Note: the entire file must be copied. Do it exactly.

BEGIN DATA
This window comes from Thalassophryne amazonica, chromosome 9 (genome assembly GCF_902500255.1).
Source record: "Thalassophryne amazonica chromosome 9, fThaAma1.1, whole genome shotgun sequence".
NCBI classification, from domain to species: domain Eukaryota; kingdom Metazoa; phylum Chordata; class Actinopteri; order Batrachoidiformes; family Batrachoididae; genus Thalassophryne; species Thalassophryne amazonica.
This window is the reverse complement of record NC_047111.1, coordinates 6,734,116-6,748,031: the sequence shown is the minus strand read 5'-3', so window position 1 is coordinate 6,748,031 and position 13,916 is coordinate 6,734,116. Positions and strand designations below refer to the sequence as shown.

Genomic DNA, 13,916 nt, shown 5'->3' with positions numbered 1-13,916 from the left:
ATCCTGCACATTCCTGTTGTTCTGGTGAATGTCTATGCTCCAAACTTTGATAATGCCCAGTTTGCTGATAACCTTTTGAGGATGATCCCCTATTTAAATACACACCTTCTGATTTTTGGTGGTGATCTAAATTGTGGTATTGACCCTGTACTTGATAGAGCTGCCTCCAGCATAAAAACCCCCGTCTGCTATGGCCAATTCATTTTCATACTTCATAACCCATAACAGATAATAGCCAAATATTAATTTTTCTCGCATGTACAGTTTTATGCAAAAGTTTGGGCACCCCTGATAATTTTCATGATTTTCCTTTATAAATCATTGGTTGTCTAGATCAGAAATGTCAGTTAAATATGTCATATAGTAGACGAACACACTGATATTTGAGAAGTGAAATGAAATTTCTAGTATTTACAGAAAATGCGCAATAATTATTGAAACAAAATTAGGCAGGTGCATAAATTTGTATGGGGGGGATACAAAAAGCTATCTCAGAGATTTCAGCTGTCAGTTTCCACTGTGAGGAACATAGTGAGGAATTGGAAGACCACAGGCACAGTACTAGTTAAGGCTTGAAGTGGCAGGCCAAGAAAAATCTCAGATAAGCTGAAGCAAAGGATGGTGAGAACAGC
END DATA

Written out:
This window comes from Thalassophryne amazonica, chromosome 9 (genome assembly GCF_902500255.1).
Source record: "Thalassophryne amazonica chromosome 9, fThaAma1.1, whole genome shotgun sequence".
NCBI classification, from domain to species: domain Eukaryota; kingdom Metazoa; phylum Chordata; class Actinopteri; order Batrachoidiformes; family Batrachoididae; genus Thalassophryne; species Thalassophryne amazonica.
This window is the reverse complement of record NC_047111.1, coordinates 6,734,116-6,748,031: the sequence shown is the minus strand read 5'-3', so window position 1 is coordinate 6,748,031 and position 13,916 is coordinate 6,734,116. Positions and strand designations below refer to the sequence as shown.

Genomic DNA, 13,916 nt, shown 5'->3' with positions numbered 1-13,916 from the left:
ATCCTGCACATTCCTGTTGTTCTGGTGAATGTCTATGCTCCAAACTTTGATAATGCCCAGTTTGCTGATAACCTTTTGAGGATGATCCCCTATTTAAATACACACCTTCTGATTTTTGGTGGTGATCTAAATTGTGGTATTGACCCTGTACTTGATAGAGCTGCCTCCAGCATAAAAACCCCCGTCTGCTATGGCCAATTCATTTTCATACTTCATAACCCATAACAGATAATAGCCAAATATTAATTTTTCTCGCATGTACAGTTTTATGCAAAAGTTTGGGCACCCCTGATAATTTTCATGATTTTCCTTTATAAATCATTGGTTGTCTAGATCAGAAATGTCAGTTAAATATGTCATATAGTAGACGAACACACTGATATTTGAGAAGTGAAATGAAATTTCTAGTATTTACAGAAAATGCGCAATAATTATTGAAACAAAATTAGGCAGGTGCATAAATTTGTATGGGGGGGATACAAAAAGCTATCTCAGAGATTTCAGCTGTCAGTTTCCACTGTGAGGAACATAGTGAGGAATTGGAAGACCACAGGCACAGTACTAGTTAAGGCTTGAAGTGGCAGGCCAAGAAAAATCTCAGATAAGCTGAAGCAAAGGATGGTGAGAACAGC